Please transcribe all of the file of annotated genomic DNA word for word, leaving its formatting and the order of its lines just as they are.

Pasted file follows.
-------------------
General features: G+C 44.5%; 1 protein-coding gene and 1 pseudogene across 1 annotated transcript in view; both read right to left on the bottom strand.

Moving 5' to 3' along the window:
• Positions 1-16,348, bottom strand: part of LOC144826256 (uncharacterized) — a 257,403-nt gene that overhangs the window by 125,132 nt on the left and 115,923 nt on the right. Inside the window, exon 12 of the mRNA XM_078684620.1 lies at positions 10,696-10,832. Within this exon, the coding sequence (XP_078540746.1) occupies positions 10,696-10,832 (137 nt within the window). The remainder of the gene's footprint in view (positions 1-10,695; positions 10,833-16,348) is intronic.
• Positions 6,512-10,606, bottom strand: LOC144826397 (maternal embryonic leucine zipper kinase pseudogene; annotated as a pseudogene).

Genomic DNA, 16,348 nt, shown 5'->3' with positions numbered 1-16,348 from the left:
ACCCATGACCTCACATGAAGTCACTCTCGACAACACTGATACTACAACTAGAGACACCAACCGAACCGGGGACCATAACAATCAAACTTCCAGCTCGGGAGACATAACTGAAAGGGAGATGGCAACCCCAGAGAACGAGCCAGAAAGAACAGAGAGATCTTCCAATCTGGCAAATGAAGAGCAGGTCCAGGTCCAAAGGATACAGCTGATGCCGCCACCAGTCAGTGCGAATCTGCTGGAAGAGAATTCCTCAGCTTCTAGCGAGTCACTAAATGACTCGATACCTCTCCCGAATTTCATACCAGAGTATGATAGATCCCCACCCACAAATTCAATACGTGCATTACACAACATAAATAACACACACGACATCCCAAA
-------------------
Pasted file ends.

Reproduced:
General features: G+C 44.5%; 1 protein-coding gene and 1 pseudogene across 1 annotated transcript in view; both read right to left on the bottom strand.

Moving 5' to 3' along the window:
• Positions 1-16,348, bottom strand: part of LOC144826256 (uncharacterized) — a 257,403-nt gene that overhangs the window by 125,132 nt on the left and 115,923 nt on the right. Inside the window, exon 12 of the mRNA XM_078684620.1 lies at positions 10,696-10,832. Within this exon, the coding sequence (XP_078540746.1) occupies positions 10,696-10,832 (137 nt within the window). The remainder of the gene's footprint in view (positions 1-10,695; positions 10,833-16,348) is intronic.
• Positions 6,512-10,606, bottom strand: LOC144826397 (maternal embryonic leucine zipper kinase pseudogene; annotated as a pseudogene).

Genomic DNA, 16,348 nt, shown 5'->3' with positions numbered 1-16,348 from the left:
ACCCATGACCTCACATGAAGTCACTCTCGACAACACTGATACTACAACTAGAGACACCAACCGAACCGGGGACCATAACAATCAAACTTCCAGCTCGGGAGACATAACTGAAAGGGAGATGGCAACCCCAGAGAACGAGCCAGAAAGAACAGAGAGATCTTCCAATCTGGCAAATGAAGAGCAGGTCCAGGTCCAAAGGATACAGCTGATGCCGCCACCAGTCAGTGCGAATCTGCTGGAAGAGAATTCCTCAGCTTCTAGCGAGTCACTAAATGACTCGATACCTCTCCCGAATTTCATACCAGAGTATGATAGATCCCCACCCACAAATTCAATACGTGCATTACACAACATAAATAACACACACGACATCCCAAA